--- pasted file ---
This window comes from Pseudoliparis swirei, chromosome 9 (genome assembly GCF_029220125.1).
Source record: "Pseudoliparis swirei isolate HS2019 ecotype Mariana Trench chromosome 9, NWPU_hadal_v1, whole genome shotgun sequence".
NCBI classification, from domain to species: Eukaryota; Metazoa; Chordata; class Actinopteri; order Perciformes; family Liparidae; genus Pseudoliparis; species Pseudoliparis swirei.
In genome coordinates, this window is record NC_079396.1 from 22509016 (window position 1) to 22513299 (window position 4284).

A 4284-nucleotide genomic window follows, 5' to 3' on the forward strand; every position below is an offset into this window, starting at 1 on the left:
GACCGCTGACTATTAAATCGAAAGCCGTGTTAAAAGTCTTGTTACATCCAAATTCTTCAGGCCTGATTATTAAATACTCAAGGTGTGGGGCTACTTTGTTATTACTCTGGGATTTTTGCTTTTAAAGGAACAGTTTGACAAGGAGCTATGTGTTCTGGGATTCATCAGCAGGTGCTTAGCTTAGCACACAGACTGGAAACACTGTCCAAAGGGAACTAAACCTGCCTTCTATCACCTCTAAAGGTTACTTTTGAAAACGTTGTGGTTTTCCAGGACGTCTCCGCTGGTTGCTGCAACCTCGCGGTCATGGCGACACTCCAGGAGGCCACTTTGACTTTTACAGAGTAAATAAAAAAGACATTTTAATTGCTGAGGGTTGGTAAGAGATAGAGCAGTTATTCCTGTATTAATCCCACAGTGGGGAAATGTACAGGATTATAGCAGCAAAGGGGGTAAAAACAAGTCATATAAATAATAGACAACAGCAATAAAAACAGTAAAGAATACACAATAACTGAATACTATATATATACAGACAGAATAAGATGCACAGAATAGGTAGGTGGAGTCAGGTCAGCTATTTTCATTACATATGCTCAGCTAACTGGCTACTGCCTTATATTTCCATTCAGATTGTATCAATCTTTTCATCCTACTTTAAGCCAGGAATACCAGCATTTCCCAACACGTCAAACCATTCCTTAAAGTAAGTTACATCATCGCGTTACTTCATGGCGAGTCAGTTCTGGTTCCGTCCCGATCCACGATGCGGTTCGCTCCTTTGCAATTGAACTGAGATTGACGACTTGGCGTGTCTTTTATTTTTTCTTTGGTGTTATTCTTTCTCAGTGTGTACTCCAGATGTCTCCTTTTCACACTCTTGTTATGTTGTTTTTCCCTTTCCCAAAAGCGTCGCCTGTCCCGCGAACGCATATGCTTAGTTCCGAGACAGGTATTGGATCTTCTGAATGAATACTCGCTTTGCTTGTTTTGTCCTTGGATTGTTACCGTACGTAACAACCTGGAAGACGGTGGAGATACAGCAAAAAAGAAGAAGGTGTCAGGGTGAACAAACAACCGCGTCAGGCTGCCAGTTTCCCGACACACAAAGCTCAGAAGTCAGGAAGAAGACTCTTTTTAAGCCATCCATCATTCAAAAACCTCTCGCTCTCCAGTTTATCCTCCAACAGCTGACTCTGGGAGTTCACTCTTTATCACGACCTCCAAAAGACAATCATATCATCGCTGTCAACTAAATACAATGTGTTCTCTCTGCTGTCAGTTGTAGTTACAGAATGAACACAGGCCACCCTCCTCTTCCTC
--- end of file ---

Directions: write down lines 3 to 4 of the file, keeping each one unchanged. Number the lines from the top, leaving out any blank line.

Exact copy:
NCBI classification, from domain to species: Eukaryota; Metazoa; Chordata; class Actinopteri; order Perciformes; family Liparidae; genus Pseudoliparis; species Pseudoliparis swirei.
In genome coordinates, this window is record NC_079396.1 from 22509016 (window position 1) to 22513299 (window position 4284).